Then at the urging of his brother-in-law, a Presbyterian minister in Jefferson County, he moved there to become Principal of the Mt. Horeb Academy from 1888 to 1894 and Principal of Maury Academy from 1894 to 1899 - both near Dandridge. In 1901 he moved to Knoxville to become Principal of Bearden Elementary School and in 1909 became affiliated with the Southern School and Supply Company also in Knoxville. He soon assumed the office of treasurer for the company (7).

Nannie Lee Hicks, the first of four children, was born on January 16, 1889, while her father was Principal at Mt. Horeb near Dandridge in Jefferson County (8). Her niece recalls that Nannie Lee started school at Mt. Horeb when she was just four years old. Always a good student, she graduated from Bearden High School in 1905 and received her Bachelor of Science degree from the University of Tennessee on May 31, 1910 (9).

Nannie Lee Hicks, 1910

Calvin M. McClung Historical Collection, Donated by Mary Josephine Kernan

After a few years teaching in other Knox County Schools, Miss Hicks moved to Knoxville Central High School where she taught for 41 years. Early in her career she was asked to prepare a talk on the history of Fountain City for the Fountain City Book Review Club. She researched old church records, studied materials in the libraries and interviewed members of the community. By the time she delivered the talk, she was well versed in local history.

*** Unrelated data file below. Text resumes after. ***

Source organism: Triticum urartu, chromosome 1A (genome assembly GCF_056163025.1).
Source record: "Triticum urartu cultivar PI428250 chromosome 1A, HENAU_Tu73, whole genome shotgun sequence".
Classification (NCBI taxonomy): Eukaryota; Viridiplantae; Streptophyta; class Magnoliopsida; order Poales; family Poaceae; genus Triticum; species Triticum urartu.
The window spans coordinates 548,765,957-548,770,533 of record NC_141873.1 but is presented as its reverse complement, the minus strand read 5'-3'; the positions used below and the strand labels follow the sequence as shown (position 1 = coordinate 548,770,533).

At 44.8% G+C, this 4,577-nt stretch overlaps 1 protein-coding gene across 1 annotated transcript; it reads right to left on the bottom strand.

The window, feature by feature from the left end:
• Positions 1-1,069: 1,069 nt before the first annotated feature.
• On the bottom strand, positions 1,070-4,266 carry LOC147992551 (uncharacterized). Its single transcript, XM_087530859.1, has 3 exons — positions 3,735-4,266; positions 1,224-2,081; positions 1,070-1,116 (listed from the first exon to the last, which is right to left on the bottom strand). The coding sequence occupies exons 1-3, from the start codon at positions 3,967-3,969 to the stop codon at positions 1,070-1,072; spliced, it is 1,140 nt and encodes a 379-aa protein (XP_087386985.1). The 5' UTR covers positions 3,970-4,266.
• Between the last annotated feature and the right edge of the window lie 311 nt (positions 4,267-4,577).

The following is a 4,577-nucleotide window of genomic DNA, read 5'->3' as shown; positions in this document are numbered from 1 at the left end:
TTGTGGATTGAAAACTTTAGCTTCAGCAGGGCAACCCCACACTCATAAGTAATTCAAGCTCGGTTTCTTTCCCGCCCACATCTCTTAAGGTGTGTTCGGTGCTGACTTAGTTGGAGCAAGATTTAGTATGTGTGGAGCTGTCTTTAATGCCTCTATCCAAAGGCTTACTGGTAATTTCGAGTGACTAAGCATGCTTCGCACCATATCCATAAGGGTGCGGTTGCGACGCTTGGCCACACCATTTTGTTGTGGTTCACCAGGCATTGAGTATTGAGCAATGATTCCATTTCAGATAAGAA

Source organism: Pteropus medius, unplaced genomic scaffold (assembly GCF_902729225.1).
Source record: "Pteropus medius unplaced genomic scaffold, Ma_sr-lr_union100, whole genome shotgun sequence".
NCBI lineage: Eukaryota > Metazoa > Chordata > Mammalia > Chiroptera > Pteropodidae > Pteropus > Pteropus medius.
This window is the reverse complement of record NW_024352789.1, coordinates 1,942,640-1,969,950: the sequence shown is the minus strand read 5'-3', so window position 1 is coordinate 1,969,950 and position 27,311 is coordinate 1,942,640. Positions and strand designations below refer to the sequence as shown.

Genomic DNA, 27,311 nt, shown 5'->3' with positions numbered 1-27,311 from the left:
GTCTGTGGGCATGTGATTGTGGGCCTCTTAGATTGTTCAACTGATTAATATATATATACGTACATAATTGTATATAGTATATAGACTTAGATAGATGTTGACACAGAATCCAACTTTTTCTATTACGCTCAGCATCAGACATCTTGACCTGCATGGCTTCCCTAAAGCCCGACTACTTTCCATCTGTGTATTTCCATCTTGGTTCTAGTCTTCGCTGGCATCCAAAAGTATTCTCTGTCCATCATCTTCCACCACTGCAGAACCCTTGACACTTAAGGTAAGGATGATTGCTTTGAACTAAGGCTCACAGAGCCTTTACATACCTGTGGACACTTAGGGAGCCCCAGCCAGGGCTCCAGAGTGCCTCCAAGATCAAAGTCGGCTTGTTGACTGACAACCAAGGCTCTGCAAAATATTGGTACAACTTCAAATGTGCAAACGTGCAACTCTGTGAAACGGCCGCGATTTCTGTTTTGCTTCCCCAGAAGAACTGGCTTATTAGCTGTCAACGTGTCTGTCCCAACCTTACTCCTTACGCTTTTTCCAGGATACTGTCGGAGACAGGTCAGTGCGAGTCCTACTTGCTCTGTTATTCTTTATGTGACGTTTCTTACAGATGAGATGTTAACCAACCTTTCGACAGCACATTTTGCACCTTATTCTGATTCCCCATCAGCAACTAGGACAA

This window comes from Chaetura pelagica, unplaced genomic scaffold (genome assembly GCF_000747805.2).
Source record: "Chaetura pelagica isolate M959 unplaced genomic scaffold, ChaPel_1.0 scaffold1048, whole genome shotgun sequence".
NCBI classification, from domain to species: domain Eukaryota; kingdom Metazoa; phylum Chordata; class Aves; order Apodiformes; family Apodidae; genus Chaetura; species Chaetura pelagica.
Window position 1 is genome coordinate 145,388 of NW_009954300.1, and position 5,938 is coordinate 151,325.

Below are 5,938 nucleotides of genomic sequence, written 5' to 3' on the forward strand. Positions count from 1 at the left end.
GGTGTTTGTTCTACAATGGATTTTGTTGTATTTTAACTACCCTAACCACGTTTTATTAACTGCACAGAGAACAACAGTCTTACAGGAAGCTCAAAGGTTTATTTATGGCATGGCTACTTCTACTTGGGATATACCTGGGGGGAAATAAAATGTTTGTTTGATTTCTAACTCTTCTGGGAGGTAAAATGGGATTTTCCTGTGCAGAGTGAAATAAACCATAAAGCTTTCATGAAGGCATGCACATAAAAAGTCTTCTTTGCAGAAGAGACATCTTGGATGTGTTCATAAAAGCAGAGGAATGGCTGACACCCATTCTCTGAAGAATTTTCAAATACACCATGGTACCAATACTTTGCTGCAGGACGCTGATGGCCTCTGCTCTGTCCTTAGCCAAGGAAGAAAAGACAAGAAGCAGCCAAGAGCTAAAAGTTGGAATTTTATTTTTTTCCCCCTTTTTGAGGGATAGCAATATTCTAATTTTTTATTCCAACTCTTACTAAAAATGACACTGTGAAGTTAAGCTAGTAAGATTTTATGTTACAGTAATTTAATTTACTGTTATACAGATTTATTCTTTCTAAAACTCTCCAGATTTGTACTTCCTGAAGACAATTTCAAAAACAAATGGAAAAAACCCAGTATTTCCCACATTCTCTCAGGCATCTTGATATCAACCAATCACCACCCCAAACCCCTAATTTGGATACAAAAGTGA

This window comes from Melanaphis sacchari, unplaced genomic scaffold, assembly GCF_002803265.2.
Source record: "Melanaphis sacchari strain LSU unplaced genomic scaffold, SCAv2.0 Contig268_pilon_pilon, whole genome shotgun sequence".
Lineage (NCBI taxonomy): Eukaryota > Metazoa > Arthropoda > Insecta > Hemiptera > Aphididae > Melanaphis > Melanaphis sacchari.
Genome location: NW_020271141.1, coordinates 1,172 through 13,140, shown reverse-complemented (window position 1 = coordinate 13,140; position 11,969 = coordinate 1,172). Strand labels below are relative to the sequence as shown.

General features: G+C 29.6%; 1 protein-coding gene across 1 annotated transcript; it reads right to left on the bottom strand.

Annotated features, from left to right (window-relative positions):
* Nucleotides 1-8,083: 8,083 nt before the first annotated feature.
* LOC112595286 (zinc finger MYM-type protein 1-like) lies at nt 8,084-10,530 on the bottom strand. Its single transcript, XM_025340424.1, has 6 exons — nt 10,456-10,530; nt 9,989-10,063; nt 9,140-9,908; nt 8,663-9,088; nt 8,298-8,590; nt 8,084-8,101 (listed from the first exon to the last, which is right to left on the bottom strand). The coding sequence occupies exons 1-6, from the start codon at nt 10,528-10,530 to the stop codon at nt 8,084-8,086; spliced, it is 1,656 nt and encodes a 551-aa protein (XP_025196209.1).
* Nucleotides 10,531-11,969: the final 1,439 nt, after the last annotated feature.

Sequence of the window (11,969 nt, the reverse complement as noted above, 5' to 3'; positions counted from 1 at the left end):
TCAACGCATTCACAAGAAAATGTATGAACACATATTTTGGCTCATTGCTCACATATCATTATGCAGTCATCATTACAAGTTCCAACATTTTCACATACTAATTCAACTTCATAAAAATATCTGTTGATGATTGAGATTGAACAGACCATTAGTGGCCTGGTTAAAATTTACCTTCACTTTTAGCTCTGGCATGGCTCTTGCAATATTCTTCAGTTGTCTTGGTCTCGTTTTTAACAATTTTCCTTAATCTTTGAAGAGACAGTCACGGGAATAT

For more than 25 years she asked her students to write term papers on their communities or on local historic places. Several students also submitted photographs, models or maps and more than one project resulted in a historic skit acted by students in the class. Her teaching method formed the germ of an idea that would precede by many years the Foxfire magazine, the ten Foxfire books and a nomination for a National Teacher of the Year Award in 1988 for the North Georgia teacher involved in the Foxfire experience. Probably he never realized he was developing anew Miss Hicks’ pioneering teaching method (10).